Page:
“When we honestly ask ourselves which person in our lives means the most to us, we often find that it is those who, instead of giving advice, solutions, or cures, have chosen to rather share our pain and touch our wounds with a warm and tender hand.” – Henri Nouwen
Do any of us sit around and contemplate our sense of touch? Well, that’s probably a “no”. But when we think about it, our sense of touch truly is a gift. Those of us with families and close friends understand the satisfaction that comes from our ability to hug, kiss and embrace our loved ones – a gift derived from our ability to touch.
There are also some very interesting factoids about this sense that stimulate newfound appreciation for a powerful human trait we think little about. An underlying commonality that these items share is that touch is an intricate and inseparable part of who we are as human beings.
Here are 5 little-known facts about our sense of touch:
1. Touch is literally affected by emotion
It’s quite clear that our perception of touch can be affected by the social context of the interaction. We’re much more likely to interpret the interaction positively if it is initiated under positive pretenses. For example, a loving mother’s arm around one’s shoulders creates different emotions than that of a boss we don’t particularly care for. This much is obvious.
What’s not so obvious is that it actually feels different from a purely physical aspect. Dr. David Linden, author of Touch: The Science of Hand, Heart and Mind, puts it this way:
“It’s not just that the context is different – it will actually feel different. The reason is because these emotional touch brain areas are getting information about the social context from other parts of the brain.”
2. Touch involves the processing of two different brain pathways
The human brain uses two different pathways to process the sense of touch, one is sensory and the other is emotional. The sensory pathway provides the physical interpretation of touch – texture, location, pressure, vibration, etc. The emotional pathway processes the psychological components of touch for our interpretation.
Aside from interpersonal encounters, the majority of sensations created through touch are emotionally-neutral. Thus, we utilize the sensory pathway – the somatosensory cortex – disproportionately in relation to the emotional pathway.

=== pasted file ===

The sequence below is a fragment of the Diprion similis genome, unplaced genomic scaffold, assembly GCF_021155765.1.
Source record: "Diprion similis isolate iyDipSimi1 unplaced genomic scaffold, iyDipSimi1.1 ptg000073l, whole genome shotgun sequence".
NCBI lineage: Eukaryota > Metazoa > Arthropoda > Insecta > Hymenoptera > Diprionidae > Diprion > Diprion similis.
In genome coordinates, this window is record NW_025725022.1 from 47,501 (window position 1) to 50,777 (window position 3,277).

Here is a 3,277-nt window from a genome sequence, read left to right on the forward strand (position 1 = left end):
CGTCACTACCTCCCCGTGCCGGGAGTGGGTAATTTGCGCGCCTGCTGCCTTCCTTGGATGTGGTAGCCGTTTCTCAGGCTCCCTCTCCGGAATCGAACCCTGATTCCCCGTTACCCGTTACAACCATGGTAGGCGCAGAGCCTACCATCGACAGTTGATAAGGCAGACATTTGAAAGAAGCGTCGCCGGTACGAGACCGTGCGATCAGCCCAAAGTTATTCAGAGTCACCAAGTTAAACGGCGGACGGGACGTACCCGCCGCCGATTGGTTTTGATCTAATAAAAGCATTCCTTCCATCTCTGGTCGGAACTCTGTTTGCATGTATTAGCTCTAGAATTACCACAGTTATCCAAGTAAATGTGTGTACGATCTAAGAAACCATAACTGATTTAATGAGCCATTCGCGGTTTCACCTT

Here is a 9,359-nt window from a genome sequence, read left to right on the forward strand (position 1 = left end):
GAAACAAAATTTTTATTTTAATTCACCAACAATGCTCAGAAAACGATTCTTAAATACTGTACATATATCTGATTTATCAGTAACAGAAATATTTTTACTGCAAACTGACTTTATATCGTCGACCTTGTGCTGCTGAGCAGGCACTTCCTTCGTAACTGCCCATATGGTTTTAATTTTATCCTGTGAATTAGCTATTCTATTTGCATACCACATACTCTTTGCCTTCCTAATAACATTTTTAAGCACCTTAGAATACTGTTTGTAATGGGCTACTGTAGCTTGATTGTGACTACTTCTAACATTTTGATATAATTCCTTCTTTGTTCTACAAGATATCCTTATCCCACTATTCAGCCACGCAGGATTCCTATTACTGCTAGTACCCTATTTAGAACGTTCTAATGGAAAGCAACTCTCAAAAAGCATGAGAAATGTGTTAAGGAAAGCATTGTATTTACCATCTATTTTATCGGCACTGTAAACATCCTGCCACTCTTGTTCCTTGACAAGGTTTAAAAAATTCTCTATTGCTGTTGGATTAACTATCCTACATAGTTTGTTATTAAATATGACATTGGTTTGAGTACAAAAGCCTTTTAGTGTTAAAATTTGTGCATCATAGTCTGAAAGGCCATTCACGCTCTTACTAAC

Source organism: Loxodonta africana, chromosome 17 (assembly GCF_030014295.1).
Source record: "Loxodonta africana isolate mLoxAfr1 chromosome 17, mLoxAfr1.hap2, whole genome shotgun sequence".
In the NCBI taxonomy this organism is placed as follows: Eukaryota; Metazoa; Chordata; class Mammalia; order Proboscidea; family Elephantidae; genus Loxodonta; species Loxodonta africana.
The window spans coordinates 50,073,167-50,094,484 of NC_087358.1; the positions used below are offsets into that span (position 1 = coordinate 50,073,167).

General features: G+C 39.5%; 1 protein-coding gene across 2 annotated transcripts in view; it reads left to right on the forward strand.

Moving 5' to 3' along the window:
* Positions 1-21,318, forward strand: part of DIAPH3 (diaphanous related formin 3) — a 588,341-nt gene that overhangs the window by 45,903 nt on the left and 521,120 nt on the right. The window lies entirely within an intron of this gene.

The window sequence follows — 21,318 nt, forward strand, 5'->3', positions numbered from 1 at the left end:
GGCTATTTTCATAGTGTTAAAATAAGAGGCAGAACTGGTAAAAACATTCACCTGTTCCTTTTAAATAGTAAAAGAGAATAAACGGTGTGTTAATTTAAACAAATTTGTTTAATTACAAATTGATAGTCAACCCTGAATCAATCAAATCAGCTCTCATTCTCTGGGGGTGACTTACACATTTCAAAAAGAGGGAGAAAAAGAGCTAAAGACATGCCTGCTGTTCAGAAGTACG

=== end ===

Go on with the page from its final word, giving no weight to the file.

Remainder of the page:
3. Touch is the first sense we develop
Incredibly, human beings begin to develop a sense of touch just three weeks after conception. At eight weeks, the embryo begins to interpret touch and react to its stimulation.
Skin sensitivity quickly extends to other areas of the body, as well. The genital areas sensitize by 10 weeks, the palms by 11 weeks, soles of the feet by 12 weeks, abdomen and buttocks by 17 weeks, and the entire body, with the exception of the head, by 32 weeks.
In a study done at Durham University, 4-D images reveal that the ability to anticipate touch begins in the womb. For the first time, scientists understand that fetuses can predict their own hand movements in the later stages of pregnancy. This breakthrough was discovered in images that displayed the fetus opening its mouth before bringing up its hand.
4. Touch impacts our lives in unexpected ways
The impact that touch has on our personal lives and the world around us are various, and certainly unexpected. Consider some of these now-known facts about the effects of touch:
– Scratching is “contagious” because of our disease-fighting instincts.
– “Fist-bumping” between athletes can directly affect the outcome of a competition.
– Our brains prefer the subtle pain of scratching over an itching sensation.
– The nature of physical interaction during an interview can increase the odds of being hired.
5. Touch is essential to our development and health
Touch is an important part of our emotional and mental health. This is especially true in the newborn to early childhood stages of life (0 to 8 years old), as this period is when the brain is undergoing its most rapid development. Dr. Linden explains:
“If you don’t get touch right after you’re born, all kinds of terrible things happen, and not just cognitive and emotional. Your immune system doesn’t develop properly, you digestive system tends to have a problem – there’s a whole rack of health problems that can develop if you don’t receive touch in early life.”
After early childhood, touch remains a vital part of our well-being. This is partly because touch plays a key role in human communication, and human beings are social creatures. Touch also has a multitude of physical and psychological effects – from reducing anxiety and lowering blood pressure, to enhancing physical intimacy and forging new bonds.
The takeaway: remember to accept and generously share the power of touch.